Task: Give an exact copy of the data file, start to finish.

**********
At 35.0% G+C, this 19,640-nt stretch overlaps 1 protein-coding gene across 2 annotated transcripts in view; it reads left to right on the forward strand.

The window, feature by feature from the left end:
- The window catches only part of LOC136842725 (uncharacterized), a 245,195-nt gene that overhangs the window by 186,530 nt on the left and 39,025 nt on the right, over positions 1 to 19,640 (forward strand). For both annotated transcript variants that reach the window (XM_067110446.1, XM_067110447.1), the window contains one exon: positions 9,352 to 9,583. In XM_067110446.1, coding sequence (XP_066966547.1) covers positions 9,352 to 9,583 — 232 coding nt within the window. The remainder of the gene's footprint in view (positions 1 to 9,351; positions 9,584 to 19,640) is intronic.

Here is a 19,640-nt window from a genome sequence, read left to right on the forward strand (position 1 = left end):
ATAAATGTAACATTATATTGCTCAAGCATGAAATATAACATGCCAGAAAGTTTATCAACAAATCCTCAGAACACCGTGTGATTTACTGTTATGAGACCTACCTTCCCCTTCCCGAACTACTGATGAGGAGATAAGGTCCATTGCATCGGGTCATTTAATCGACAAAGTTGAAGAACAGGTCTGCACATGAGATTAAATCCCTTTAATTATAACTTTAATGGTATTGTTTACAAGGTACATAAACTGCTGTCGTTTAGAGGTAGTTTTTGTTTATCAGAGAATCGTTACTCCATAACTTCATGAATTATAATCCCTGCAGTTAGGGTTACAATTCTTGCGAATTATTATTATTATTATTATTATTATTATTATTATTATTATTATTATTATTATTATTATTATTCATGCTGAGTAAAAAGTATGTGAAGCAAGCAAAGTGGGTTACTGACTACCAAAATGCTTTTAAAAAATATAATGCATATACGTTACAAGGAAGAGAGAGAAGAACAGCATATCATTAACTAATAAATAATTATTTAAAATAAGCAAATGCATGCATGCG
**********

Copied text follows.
At 35.0% G+C, this 19,640-nt stretch overlaps 1 protein-coding gene across 2 annotated transcripts in view; it reads left to right on the forward strand.

The window, feature by feature from the left end:
- The window catches only part of LOC136842725 (uncharacterized), a 245,195-nt gene that overhangs the window by 186,530 nt on the left and 39,025 nt on the right, over positions 1 to 19,640 (forward strand). For both annotated transcript variants that reach the window (XM_067110446.1, XM_067110447.1), the window contains one exon: positions 9,352 to 9,583. In XM_067110446.1, coding sequence (XP_066966547.1) covers positions 9,352 to 9,583 — 232 coding nt within the window. The remainder of the gene's footprint in view (positions 1 to 9,351; positions 9,584 to 19,640) is intronic.

Here is a 19,640-nt window from a genome sequence, read left to right on the forward strand (position 1 = left end):
ATAAATGTAACATTATATTGCTCAAGCATGAAATATAACATGCCAGAAAGTTTATCAACAAATCCTCAGAACACCGTGTGATTTACTGTTATGAGACCTACCTTCCCCTTCCCGAACTACTGATGAGGAGATAAGGTCCATTGCATCGGGTCATTTAATCGACAAAGTTGAAGAACAGGTCTGCACATGAGATTAAATCCCTTTAATTATAACTTTAATGGTATTGTTTACAAGGTACATAAACTGCTGTCGTTTAGAGGTAGTTTTTGTTTATCAGAGAATCGTTACTCCATAACTTCATGAATTATAATCCCTGCAGTTAGGGTTACAATTCTTGCGAATTATTATTATTATTATTATTATTATTATTATTATTATTATTATTATTATTATTATTATTATTCATGCTGAGTAAAAAGTATGTGAAGCAAGCAAAGTGGGTTACTGACTACCAAAATGCTTTTAAAAAATATAATGCATATACGTTACAAGGAAGAGAGAGAAGAACAGCATATCATTAACTAATAAATAATTATTTAAAATAAGCAAATGCATGCATGCG